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Fisheries are an economic and employment engine in Alaska, with the commercial and recreational sectors generating $4.8 billion in sales impacts and 61,000 jobs in 2012. However, invasive species, or species that are introduced to a new area where they have the potential to cause harm, could significantly affect the ecosystems that make Alaska so productive for fisheries. Fortunately, Alaska’s marine environment remains relatively pristine compared to other regions that have experienced massive invasions, but there is still much to learn to protect valuable fish habitat.
Linda Shaw, from the NOAA Fisheries Alaska Regional Office, is working to study the potential impact of invasive species on fish habitat in Alaska. After obtaining her Master’s in Biology, Linda joined NOAA in 1990, and her work has focused on protected species and habitat conservation. While on a detail to NOAA’s headquarters in Washington DC, Linda learned about invasive species issues affecting the lower 48 states, including threats to biodiversity, natural resource economies, and human health. She’s now coordinates the Alaska Region’s efforts with NOAA and our partners to study and respond to invasive species in Alaska.
The most harmful marine invasive species currently occurring in Alaska is Didemnum vexillium, a colonial tunicate, or sea squirt, found in Whiting Harbor, Sitka, during a community biological monitoring event held in 2010. D. vex likely arrived in Alaska from floating rafts used for mariculture from British Columbia. This species has already infested coastal New England and the fishing grounds of Georges Banks, smothering organisms growing on the bottom of the seafloor, an important habitat for groundfish. It has the potential to cause similar harm to Alaska’s seafloor ecosystem.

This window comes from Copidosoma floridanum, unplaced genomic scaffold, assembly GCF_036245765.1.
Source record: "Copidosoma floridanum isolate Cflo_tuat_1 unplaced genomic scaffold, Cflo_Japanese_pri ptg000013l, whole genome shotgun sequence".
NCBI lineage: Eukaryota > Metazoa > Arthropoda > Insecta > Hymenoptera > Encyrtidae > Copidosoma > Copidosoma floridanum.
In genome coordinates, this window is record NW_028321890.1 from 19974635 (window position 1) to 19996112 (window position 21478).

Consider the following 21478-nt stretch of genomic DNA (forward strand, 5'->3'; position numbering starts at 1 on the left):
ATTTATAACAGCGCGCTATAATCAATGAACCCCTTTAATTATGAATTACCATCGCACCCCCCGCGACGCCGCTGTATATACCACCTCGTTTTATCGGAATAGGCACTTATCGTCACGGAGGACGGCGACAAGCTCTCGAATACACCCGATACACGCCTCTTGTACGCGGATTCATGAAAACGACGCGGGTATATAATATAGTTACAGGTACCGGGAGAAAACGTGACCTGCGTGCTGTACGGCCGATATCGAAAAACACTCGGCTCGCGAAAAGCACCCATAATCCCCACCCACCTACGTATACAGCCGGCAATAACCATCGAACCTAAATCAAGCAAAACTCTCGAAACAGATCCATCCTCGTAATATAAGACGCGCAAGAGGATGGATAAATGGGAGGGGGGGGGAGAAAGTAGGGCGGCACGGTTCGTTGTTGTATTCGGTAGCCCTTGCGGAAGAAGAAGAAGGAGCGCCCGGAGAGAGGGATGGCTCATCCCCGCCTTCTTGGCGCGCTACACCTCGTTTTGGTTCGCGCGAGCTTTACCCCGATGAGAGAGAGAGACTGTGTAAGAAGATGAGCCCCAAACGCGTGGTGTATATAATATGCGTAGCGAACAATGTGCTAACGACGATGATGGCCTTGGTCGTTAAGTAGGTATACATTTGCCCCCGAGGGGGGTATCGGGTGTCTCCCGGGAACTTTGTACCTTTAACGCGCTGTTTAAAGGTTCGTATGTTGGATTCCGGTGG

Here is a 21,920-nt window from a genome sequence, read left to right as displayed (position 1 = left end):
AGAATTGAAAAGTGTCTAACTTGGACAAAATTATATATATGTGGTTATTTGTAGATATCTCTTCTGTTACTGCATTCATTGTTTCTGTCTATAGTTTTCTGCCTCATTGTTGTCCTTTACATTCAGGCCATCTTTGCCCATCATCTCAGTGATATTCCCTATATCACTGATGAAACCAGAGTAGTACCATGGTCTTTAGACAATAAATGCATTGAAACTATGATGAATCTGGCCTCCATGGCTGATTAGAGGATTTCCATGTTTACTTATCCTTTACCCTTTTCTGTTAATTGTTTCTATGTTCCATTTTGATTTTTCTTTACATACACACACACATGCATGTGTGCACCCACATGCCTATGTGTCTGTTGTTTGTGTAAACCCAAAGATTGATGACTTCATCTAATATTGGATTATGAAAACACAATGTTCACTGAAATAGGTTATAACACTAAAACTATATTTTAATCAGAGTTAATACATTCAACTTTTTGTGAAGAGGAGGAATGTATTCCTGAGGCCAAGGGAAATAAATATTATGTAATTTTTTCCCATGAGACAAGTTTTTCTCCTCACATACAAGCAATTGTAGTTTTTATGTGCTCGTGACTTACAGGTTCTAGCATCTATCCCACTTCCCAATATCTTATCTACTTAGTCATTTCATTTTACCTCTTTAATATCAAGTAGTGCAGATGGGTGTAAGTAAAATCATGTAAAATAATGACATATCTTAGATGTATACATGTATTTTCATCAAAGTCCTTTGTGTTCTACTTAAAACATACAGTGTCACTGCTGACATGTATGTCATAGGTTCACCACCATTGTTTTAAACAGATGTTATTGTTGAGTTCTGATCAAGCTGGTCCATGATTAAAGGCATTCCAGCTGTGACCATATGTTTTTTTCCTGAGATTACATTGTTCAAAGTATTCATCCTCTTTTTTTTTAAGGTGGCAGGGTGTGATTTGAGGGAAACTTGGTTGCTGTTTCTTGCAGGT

I would say the next species of concern would be European green crab spreading north from British Columbia to Alaska through larval transport. They are voracious predators on native shellfish and crabs, including juvenile Dungeness crab. European green crabs thrive in estuarine environments, which serve as nurseries for commercial fish species. They also act as direct predators to shellfish being grown using aquaculture.
Because Alaska has such a large marine area, there is also the possibility that there are invasive species in our waters that we don’t know about yet, such as the Asian copepod from Puget Sound. Species like the Asian copepod could be transported by the discharge of ballast water as ships travel between ports.
D. vex smothers the seafloor by growing over other organisms, and possibly even produces toxins that inhibit the growth of other organisms. In Georges Banks it may prevent groundfish from feeding on benthic prey like worms. The Asian copepod in Puget Sound is a “sit and wait” predator that does not move in the water column, so it may not be as visible to fish as a prey item. Atlantic cordgrass creates beneficial marshes on the east coast, but on the west coast it fills in and uplifts mudflats, which normally serve as nursery areas for valuable species such as flatfishes.
Alaska is relatively pristine and has not experienced many invasions compared to the lower 48, due to a more intact, diverse ecosystem and less time for human disturbance. The colder climate may also deter invasion by some species, but this resistance may be weakened by climate change. Many invasive species also display an amazing ability to adapt to new environments. The Alaska seafood industry accounts for half of all U.S. fisheries and has much to lose from disruptions to ecological productivity, so we should be aware of the potential for invasives to disrupt Alaska’s marine environment.
Alaska is in a unique position compared to much of the world because there is still time to prevent invasions before they happen by disrupting the patterns of spread for various invasive species and monitoring for new infestations when they are still small and controllable.
NOAA Fisheries partnered with the Alaska Department of Fish and Game, invasive experts from universities, and the community of Sitka to hold a “bioblitz” biological monitoring event in June, 2010. This event led to the discovery of Didemnum vexillum in Sitka, which was a bit of a surprise and should be a wake-up call that Alaska is susceptible to the spread of marine invasive species.
To continue studying invasive species and their potential impact to Alaska’s fisheries and other living marine resources; including habitats that support them. Linda is a member of the NOAA West Coast Invasive Species Team and serves as NOAA’s representative of the Western Regional Panel on Aquatic Nuisance Species.